21 Jul 2013
Ghost hunters explore historic Meriden house
MERIDEN >> The long-deceased former inhabitants of the historic Andrews Homestead are said to still roam its rooms.
The Meriden Historical Society invited a Connecticut-based paranormal group to do an investigation on a recent evening, to see if they could capture any evidence of a haunting.
The homestead, on West Main Street, is now a society museum. The red, salt-box style house was built around 1760 by Samuel Andrews III.
“We are trying to communicate with the Andrews family, who had been involved with this property since before the Revolutionary War,” said Adam Shefts, founder and director of the Northeast Paranormal Investigations Society. “We are going to try to communicate with any former inhabitants, and see if we can capture any evidence to correlate with the history of this home.”
Peter Slavinski, president of the Meriden Historical Society, said he has had one personal unexplained experience in the house, which is one of the oldest in Meriden. About a year ago, Slavinski walked into a room where lamps are on display, and a paper describing the exhibit flew across the room, but all the windows and doors were closed, Slavinski said.
According to Slavinski, another paranormal investigation team and a medium visited about a year ago too. Slavinski said the prior group captured unexplained voices on tape in response to questions. A young girl who used to live there reportedly comes to play with the doll collection.
On July 13, NPIS used equipment like still and night vision cameras, audio recorders and K2 electromagnetic field detectors.
After turning out the lights, the team, including Shefts, of Wallingford; Marc Gaudio of North Haven; Barnaby Mortensen of Madison, and Mark Firulli of North Haven, began asking questions.
The group asked if anyone was there, if the young girl wanted to play, if they could make a sound, or tell everyone their name, for example. They asked for the house’s former inhabitants to move something or make a sound, such as hitting a key on a piano. There was nothing audible in response to those questions.
The group invited the media to observe. The team put the electromagnetic field detector, on the floor, beyond the guard rope in an exhibit. While the team attempted to talk to the young girl, the device lit up on some occasions, such as when the investigators asked if the girl had a pet cat.
Shefts had been attempting to communicate with a little girl, believed to be named Charlotte, at the time.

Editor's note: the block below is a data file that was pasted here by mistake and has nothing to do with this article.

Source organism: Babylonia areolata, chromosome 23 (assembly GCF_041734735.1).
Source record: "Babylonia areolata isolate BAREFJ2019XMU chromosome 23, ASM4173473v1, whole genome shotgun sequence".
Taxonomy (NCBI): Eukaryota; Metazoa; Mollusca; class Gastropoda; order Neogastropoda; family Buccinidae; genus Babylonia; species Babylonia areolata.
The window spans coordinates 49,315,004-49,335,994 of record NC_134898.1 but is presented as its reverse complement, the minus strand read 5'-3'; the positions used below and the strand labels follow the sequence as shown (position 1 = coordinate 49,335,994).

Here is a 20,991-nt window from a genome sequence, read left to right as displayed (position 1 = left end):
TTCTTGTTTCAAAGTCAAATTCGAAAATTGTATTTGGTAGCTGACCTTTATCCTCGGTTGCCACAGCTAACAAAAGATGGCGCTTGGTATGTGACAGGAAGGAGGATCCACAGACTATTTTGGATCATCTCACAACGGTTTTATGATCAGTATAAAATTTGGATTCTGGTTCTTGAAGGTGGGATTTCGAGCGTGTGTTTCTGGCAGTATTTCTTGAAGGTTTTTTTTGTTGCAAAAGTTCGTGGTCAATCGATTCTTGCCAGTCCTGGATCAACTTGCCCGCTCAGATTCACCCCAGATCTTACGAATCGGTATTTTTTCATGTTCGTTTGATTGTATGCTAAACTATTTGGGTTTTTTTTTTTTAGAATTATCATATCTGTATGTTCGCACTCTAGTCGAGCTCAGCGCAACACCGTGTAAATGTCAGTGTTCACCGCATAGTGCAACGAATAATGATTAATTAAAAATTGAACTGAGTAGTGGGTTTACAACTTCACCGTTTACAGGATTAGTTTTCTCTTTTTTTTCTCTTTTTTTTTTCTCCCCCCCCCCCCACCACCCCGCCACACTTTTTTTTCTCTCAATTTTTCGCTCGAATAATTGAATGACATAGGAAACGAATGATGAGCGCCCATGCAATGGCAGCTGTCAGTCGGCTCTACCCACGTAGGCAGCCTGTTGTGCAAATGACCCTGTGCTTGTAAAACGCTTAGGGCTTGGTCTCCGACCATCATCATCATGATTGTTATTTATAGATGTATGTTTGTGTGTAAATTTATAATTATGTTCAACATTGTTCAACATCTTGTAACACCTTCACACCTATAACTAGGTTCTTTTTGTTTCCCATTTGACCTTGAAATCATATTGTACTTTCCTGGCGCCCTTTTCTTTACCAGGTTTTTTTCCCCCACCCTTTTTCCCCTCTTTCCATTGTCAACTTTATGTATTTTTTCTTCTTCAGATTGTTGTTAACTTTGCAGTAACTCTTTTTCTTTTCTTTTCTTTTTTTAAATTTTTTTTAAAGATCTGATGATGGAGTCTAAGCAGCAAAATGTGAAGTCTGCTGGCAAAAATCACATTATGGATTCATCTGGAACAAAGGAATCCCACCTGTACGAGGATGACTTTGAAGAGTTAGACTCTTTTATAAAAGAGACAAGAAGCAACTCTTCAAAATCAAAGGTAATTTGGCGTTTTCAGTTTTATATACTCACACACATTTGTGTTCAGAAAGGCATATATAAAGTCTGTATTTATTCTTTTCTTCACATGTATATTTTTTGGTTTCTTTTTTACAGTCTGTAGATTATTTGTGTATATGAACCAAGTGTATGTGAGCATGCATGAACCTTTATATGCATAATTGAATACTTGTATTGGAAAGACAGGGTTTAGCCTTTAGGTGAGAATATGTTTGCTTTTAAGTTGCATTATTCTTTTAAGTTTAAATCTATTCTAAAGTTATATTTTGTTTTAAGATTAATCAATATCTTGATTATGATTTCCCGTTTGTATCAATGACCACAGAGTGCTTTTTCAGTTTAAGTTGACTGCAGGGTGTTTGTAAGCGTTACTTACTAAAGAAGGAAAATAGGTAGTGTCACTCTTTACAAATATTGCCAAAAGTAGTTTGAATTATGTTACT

“That doesn’t happen often, if it was in fact Charlotte communicating with us,” Shefts said, via email after the investigation. “We couldn’t find any source of electricity along the basement ceiling which would have produced such high meter readings in the room above.”
Later in the night, the group captured a light anomaly on video as Shefts was attempting to contact family member Moses Andrews, a British sympathizer, about his practice of holding secret church services in the home, according to Shefts.
“We can’t explain the light anomaly,” Shefts said. “We attempted to recreate it with the objects I was holding at the time, infrared light refractions, reflections, car headlights, etc. ... but we were not able to recreate it in any way.”
Moses Andrews inherited the house from his father, Samuel. It was in the Andrews family until 1864. In later years, it was used as a school, rented as apartments, and used as a daycare center. It finally became a museum, its current use, and visitors can see early construction details, including many original features, according to the historical society. The museum’s displays show off the city’s industrial past, along with a large doll and toy collection.
The team will be reviewing any evidence it collected in the upcoming weeks.
Firulli said the group often finds the best evidence when there is a lot of history with a location. It has done several investigations in the New England region. The group’s website, at www.northeastparanormal.org, spotlights its findings at locations like the Eagle Hose Co. in Ansonia, the Deacon John Grave House in Madison, and the Sheffield Island Lighthouse in Norwalk, for example.
NPIS plans to give a presentation on its findings at the Andrews Homestead at a free event, at the Meriden Public Library, at 105 Miller St., on Oct. 8 at 6:30 p.m.
“I’m very excited to see the presentation in October,” Slavinski said.